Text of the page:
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The one hundred honoree: Harold P. Freeman, MD

Profile in Medicine

The one hundred honoree: Harold P. Freeman, MD

Mass General Giving

Harold Freeman, MD, joined the Harlem Hospital Center in 1968, fresh from a residency at the Memorial Sloan-Kettering Cancer Center. The young surgical oncologist was stunned to learn that most of his patients arrived with hopelessly advanced cases of cancer.

The descendant of a slave who bought his freedom, Dr. Freeman soon became an authority on the lethal interplay of poverty, race and cancer.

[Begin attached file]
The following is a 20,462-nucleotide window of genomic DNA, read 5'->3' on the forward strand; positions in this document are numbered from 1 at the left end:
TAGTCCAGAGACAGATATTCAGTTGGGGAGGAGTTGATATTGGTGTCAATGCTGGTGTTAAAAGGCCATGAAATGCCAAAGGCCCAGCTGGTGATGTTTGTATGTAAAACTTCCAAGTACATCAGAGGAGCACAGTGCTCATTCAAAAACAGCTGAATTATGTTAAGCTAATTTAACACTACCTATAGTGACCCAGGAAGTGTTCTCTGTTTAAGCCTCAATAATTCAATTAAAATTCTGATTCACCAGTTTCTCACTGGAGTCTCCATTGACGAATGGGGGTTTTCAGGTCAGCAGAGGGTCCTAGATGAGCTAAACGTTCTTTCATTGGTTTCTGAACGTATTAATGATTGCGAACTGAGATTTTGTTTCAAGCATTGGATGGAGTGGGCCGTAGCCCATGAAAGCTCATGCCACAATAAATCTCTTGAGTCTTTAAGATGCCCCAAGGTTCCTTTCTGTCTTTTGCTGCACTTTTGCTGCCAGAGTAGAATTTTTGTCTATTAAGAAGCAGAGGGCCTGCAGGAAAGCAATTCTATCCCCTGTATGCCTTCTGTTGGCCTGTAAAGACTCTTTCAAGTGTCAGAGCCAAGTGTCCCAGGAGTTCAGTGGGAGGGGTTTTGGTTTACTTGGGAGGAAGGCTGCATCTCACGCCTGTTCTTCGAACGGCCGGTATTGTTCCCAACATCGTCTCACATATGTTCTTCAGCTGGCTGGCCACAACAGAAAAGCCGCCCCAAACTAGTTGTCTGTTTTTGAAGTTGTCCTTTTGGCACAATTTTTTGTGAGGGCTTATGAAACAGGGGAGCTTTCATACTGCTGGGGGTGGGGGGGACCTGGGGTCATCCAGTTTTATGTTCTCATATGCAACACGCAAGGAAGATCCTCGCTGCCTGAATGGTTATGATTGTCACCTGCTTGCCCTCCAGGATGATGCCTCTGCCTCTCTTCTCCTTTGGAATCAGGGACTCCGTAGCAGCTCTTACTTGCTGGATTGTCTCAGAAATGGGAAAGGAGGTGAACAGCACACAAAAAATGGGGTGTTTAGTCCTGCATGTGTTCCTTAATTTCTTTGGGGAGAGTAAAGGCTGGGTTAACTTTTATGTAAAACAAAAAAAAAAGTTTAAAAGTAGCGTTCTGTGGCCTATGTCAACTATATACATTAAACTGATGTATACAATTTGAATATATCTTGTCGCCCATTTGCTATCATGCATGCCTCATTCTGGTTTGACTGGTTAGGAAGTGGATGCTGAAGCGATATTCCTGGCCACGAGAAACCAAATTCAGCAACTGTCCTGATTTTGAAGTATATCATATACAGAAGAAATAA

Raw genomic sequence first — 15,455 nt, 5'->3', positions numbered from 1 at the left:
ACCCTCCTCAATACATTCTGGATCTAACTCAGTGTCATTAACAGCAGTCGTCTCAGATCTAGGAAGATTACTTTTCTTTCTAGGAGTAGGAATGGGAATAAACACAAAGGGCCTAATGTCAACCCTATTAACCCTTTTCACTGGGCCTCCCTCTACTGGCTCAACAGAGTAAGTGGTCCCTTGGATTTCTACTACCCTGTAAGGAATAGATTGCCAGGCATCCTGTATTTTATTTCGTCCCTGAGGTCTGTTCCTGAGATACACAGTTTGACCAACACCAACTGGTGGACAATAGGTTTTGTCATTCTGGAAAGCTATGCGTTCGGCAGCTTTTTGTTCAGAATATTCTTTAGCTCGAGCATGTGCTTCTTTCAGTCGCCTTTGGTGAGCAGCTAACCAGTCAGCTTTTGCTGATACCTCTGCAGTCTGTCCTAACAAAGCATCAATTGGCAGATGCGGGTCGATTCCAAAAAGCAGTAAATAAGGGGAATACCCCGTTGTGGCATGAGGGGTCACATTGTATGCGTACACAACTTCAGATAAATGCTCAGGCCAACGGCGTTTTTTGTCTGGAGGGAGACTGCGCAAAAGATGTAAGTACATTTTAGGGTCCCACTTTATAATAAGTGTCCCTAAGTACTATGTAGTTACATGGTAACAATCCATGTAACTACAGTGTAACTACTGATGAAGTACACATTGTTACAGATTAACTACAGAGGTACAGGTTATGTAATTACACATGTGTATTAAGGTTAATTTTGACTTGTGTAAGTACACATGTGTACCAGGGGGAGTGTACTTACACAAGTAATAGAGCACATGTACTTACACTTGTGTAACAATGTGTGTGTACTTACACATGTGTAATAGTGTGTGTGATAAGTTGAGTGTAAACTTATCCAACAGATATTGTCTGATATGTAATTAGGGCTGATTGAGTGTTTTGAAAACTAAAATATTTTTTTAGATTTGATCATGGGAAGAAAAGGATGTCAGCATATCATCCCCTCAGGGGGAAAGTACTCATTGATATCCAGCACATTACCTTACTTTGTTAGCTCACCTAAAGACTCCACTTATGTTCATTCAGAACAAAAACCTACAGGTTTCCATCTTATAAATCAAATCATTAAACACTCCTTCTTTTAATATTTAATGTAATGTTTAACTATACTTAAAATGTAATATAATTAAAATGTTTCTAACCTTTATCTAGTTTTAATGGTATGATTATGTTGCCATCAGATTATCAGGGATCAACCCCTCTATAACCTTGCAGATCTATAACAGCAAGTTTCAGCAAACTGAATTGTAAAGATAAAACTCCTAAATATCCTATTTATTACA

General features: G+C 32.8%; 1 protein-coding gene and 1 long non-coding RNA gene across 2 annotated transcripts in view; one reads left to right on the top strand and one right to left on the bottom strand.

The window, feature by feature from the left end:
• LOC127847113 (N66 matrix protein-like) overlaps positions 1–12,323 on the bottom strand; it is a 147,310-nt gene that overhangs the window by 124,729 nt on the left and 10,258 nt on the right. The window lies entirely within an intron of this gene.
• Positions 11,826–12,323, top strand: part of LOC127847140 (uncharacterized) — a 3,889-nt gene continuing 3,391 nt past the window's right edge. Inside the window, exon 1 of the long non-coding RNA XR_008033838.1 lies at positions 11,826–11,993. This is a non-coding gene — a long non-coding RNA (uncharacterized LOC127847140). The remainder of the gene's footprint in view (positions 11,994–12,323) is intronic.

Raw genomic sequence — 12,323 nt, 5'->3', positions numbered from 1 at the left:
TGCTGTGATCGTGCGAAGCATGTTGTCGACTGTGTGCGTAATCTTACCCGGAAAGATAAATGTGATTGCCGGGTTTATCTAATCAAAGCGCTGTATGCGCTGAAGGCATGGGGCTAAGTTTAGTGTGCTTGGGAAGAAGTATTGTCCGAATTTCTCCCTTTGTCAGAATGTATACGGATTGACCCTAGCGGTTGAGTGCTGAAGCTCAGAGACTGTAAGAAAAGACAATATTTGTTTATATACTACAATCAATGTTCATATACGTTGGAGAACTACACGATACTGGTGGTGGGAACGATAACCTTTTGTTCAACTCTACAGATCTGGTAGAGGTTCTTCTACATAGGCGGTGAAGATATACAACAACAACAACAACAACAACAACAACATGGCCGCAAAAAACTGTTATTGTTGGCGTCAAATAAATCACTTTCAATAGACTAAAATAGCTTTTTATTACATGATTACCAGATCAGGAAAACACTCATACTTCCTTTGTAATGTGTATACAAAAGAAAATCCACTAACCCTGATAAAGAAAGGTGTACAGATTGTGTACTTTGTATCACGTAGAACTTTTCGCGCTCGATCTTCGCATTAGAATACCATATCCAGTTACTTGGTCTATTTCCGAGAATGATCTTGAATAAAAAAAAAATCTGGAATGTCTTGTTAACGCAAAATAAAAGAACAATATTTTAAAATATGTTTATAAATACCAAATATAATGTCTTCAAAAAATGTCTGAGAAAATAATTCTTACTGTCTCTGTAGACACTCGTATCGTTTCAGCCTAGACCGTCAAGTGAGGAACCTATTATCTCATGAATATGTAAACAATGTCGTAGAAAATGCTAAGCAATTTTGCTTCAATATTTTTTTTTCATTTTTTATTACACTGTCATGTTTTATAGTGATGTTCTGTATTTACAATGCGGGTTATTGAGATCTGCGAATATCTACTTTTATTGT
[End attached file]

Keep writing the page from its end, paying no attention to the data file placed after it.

As director of surgery at Harlem Hospital from 1974 to 1999, he pioneered a patient navigator program that has since become a nationwide model for guiding underserved and uninsured patients through the complexities of medical care. From 2000 to 2005, Dr. Freeman was the founding director of the National Cancer Institute’s Center to Reduce Cancer Health Disparities.

In 2003, Dr. Freeman became the founding president of the state-of-the-art Ralph Lauren Center for Cancer Care and Prevention, located in East Harlem.

“We generally talk of the war against cancer like it’s a research war,” Dr. Freeman said. “But don’t stop there – The war against cancer needs to be fought in the neighborhoods where people live and die.”